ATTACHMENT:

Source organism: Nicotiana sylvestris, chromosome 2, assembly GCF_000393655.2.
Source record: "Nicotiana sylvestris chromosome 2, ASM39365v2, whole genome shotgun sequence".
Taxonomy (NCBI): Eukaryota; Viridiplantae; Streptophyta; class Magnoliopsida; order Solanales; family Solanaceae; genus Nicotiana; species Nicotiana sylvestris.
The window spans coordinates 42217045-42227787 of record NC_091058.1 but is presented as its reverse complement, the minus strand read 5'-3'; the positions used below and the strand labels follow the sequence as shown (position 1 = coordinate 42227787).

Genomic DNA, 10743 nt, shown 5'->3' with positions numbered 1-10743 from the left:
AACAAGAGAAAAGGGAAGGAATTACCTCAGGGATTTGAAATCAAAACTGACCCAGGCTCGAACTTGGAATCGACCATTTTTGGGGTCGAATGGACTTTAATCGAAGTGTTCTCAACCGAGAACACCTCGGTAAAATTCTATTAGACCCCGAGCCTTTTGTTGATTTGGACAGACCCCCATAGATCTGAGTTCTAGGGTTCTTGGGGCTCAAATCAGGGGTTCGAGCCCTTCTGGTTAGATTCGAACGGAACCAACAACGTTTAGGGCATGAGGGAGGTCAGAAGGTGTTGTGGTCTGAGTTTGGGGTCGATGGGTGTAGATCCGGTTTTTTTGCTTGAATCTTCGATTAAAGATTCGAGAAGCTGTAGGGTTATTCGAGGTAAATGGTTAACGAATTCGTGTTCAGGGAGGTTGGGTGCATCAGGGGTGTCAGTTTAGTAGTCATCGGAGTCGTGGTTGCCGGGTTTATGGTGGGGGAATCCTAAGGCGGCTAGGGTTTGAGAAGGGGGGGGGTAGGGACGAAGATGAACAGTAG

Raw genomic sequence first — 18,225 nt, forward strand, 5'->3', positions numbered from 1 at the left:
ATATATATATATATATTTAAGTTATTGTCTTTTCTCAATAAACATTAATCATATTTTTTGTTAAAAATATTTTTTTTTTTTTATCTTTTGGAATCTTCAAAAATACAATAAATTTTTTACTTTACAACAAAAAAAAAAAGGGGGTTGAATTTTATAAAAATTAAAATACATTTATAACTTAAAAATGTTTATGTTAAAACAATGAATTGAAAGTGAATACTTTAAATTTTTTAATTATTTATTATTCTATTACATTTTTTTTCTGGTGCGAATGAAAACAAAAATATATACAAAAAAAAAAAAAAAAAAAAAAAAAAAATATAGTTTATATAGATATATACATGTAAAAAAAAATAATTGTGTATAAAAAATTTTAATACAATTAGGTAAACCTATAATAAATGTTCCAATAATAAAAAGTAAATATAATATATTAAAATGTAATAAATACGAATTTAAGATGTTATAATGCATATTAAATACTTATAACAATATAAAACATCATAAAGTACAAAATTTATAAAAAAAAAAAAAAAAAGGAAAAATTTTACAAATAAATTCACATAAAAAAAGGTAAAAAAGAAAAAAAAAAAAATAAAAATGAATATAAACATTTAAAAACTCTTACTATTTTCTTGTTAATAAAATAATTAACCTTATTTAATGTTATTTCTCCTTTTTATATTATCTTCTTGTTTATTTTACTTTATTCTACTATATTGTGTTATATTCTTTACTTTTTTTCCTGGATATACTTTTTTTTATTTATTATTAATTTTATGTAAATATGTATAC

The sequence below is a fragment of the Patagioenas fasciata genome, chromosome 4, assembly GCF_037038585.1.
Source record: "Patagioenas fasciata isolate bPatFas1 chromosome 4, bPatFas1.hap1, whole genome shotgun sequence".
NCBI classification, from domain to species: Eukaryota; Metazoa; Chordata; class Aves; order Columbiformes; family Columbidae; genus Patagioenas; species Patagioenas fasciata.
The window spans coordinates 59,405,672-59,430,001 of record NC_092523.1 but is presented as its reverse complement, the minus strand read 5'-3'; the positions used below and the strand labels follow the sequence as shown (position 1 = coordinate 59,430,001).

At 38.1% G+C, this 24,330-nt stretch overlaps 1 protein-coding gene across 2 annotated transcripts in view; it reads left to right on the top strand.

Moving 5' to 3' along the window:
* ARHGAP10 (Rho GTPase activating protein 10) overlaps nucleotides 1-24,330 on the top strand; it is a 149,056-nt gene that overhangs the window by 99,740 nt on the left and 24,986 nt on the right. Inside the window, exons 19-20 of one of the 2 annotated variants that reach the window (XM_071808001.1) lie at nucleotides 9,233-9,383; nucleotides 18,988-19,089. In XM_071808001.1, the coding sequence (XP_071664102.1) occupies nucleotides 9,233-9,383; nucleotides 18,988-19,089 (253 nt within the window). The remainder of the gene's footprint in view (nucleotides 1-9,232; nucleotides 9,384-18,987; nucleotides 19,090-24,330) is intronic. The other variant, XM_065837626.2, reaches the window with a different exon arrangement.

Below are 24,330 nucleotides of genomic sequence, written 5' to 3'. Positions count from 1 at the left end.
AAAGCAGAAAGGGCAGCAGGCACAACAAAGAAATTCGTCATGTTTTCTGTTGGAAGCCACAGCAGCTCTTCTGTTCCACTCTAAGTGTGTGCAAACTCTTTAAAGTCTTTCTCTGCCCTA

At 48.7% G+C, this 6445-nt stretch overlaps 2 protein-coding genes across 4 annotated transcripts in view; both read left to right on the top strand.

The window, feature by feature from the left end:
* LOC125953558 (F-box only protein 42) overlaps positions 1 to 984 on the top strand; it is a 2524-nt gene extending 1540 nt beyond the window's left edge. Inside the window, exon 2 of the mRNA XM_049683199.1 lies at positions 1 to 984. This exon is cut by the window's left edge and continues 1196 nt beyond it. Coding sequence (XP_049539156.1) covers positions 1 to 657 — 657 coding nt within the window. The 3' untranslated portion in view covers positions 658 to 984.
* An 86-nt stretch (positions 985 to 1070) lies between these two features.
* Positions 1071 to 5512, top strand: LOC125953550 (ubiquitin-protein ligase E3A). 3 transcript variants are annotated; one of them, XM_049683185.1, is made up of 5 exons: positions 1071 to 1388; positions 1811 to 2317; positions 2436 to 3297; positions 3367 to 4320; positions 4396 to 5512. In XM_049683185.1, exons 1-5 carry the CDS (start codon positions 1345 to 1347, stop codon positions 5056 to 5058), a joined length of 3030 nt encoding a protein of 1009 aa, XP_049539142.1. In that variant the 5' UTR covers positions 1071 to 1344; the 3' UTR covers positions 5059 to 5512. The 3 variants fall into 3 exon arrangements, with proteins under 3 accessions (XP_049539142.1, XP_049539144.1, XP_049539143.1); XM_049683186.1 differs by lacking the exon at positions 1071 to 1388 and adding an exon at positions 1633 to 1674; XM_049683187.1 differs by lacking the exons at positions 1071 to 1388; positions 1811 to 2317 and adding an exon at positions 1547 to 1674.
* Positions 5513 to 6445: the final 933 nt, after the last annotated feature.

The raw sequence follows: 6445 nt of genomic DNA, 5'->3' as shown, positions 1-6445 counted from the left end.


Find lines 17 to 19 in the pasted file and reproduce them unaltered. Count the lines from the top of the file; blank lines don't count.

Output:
AAAGCAGAAAGGGCAGCAGGCACAACAAAGAAATTCGTCATGTTTTCTGTTGGAAGCCACAGCAGCTCTTCTGTTCCACTCTAAGTGTGTGCAAACTCTTTAAAGTCTTTCTCTGCCCTA

At 48.7% G+C, this 6445-nt stretch overlaps 2 protein-coding genes across 4 annotated transcripts in view; both read left to right on the top strand.

The window, feature by feature from the left end: